Delegation Dilemma: CFTC Rule Allows Staff to Circumvent Notice and Comment Rulemaking

The Commodity Futures Trading Commission ("CFTC") published a final rule on April 30, 2024, altering how covered entities fulfill their large trader reporting obligations ("the LTR Rule") and granting CFTC staff significant authority to change the new reporting standards, potentially violating the Administrative Procedure Act's notice and comment requirement.

The CFTC's regulations require covered entities to report daily information regarding certain large derivatives positions. The CFTC uses this information for surveillance and reporting purposes. To facilitate this reporting, the CFTC established an 80-character submission standard in the 1980s. The CFTC adopted the LTR Rule because these requirements became outdated, error-prone, and inconsistent with other CFTC data-submission standards.

The LTR Rule removes the 80-character submission standard, delegates authority to the Director of the Office of Data and Technology to design a modern submission standard, and provides for a Guidebook specifying the form and manner for reporting. The LTR replaces outdated data fields with a new Appendix that maintains, revises, and adds certain required data elements, including product-specific elements. The Guidebook, among other things, designates FIXML as the data submission standard and provides for two submission methods. Though the proposed rule contained a 365-day compliance period, the final rule provides for 730 days in recognition of the significant implementation time required for reporting firms.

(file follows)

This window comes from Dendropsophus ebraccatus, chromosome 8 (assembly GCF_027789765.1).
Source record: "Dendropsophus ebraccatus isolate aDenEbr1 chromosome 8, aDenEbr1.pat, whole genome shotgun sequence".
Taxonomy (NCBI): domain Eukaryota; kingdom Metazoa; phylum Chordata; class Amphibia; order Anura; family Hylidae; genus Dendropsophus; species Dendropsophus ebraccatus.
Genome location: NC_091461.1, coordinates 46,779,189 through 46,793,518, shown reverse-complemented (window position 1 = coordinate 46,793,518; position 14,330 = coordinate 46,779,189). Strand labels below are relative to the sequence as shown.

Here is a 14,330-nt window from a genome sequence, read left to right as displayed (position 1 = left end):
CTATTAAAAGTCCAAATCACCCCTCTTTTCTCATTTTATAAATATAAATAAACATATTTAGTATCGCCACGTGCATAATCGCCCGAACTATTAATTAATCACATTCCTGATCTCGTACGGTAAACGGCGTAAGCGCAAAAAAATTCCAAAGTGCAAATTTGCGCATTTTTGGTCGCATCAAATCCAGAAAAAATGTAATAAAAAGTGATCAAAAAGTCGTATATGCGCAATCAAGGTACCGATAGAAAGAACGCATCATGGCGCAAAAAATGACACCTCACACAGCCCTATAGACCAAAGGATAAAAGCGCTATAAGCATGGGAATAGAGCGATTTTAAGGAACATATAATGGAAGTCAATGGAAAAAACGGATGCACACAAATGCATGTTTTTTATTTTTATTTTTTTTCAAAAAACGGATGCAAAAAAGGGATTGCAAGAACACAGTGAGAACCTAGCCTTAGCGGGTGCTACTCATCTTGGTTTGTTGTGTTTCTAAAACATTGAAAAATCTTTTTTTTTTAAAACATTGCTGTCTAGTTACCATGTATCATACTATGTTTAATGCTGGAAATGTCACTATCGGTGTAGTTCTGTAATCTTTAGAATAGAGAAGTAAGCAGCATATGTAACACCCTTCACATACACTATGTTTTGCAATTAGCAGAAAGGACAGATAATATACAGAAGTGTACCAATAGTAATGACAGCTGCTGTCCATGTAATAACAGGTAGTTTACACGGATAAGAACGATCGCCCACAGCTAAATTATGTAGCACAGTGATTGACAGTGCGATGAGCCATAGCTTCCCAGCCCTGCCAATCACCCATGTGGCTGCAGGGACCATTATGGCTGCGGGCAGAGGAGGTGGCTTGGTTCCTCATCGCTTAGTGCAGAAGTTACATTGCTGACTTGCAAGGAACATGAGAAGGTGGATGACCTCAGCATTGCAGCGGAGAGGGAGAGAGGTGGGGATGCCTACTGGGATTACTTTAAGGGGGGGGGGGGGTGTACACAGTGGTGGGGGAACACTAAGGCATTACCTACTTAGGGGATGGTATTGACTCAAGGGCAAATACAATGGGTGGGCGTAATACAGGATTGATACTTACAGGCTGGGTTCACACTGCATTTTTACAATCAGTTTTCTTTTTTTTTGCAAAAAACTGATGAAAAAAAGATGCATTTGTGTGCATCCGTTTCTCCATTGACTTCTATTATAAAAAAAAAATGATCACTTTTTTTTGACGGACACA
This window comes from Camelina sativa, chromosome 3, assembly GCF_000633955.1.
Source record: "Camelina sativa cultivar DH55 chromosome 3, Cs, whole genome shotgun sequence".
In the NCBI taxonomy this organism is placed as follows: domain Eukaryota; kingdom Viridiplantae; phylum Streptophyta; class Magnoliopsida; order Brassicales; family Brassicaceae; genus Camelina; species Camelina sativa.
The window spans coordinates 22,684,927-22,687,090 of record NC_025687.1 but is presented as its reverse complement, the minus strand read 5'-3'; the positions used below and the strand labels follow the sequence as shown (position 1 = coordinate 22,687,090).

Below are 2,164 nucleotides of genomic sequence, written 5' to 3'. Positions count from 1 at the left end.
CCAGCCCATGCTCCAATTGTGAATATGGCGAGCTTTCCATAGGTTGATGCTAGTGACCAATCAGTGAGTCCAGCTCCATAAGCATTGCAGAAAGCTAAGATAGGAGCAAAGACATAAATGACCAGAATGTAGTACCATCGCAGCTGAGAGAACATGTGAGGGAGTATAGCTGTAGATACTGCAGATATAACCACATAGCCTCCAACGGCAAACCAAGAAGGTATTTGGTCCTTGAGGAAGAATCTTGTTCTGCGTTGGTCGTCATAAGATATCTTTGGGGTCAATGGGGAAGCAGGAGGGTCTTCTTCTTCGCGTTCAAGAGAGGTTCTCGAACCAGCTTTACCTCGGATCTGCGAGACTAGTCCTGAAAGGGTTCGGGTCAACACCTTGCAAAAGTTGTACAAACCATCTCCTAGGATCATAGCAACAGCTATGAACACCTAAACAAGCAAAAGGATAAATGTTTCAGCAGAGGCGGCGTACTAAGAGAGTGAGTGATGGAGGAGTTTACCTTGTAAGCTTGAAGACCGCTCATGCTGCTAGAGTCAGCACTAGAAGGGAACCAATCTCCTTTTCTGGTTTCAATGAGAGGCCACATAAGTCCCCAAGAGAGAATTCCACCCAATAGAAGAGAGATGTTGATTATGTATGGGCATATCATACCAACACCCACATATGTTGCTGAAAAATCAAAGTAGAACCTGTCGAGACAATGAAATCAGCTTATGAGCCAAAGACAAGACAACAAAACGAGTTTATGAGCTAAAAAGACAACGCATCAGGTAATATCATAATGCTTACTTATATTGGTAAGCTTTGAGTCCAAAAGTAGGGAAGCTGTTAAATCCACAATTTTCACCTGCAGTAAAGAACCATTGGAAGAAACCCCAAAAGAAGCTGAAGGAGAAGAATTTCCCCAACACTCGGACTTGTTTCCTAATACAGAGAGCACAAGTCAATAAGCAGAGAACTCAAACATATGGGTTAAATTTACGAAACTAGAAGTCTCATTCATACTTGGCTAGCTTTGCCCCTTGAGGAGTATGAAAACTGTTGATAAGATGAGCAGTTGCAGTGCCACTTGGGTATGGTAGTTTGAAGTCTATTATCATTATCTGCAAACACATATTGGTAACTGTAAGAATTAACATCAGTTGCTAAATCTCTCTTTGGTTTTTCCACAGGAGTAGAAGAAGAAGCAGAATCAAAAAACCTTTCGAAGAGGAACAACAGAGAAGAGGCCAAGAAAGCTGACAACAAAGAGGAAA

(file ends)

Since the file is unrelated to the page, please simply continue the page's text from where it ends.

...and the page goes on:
Although several industry participants expressed concern in their comment letters regarding staff authority to impose submission standards for large trader reports without notice and an opportunity to comment, the CFTC nevertheless adopted that structure in the LTR Rule, as it did previously in its Parts 20, 43, and 45 reporting regulations. The issue is that, just as the LTR Rule made significant changes that will impose substantial systems development and other costs (e.g., for updated compliance procedures), future staff changes to submission standards may also impose substantial costs on reporting firms, but without the notice and comment rulemaking required by the Administrative Procedure Act.

The track record of the Guidebook underscores that this risk of repeated, unchecked, cost-imposing changes is real for reporting firms. It currently stands at 107 pages and is on its tenth iteration—all before even taking effect. Reporting firms may wish to consider challenging future staff action pursuant to the LTR Rule if increased costs warrant it.

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